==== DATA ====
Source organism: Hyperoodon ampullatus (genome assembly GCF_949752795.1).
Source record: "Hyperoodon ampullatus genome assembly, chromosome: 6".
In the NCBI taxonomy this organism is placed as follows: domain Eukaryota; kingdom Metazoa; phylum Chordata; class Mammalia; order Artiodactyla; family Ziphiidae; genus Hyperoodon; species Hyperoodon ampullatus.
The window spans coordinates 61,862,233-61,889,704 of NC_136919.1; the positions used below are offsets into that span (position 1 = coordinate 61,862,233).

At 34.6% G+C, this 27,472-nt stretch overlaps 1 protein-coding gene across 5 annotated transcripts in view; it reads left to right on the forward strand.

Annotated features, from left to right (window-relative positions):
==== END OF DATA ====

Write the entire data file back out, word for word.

Source organism: Hyperoodon ampullatus (genome assembly GCF_949752795.1).
Source record: "Hyperoodon ampullatus genome assembly, chromosome: 6".
In the NCBI taxonomy this organism is placed as follows: domain Eukaryota; kingdom Metazoa; phylum Chordata; class Mammalia; order Artiodactyla; family Ziphiidae; genus Hyperoodon; species Hyperoodon ampullatus.
The window spans coordinates 61,862,233-61,889,704 of NC_136919.1; the positions used below are offsets into that span (position 1 = coordinate 61,862,233).

At 34.6% G+C, this 27,472-nt stretch overlaps 1 protein-coding gene across 5 annotated transcripts in view; it reads left to right on the forward strand.

Annotated features, from left to right (window-relative positions):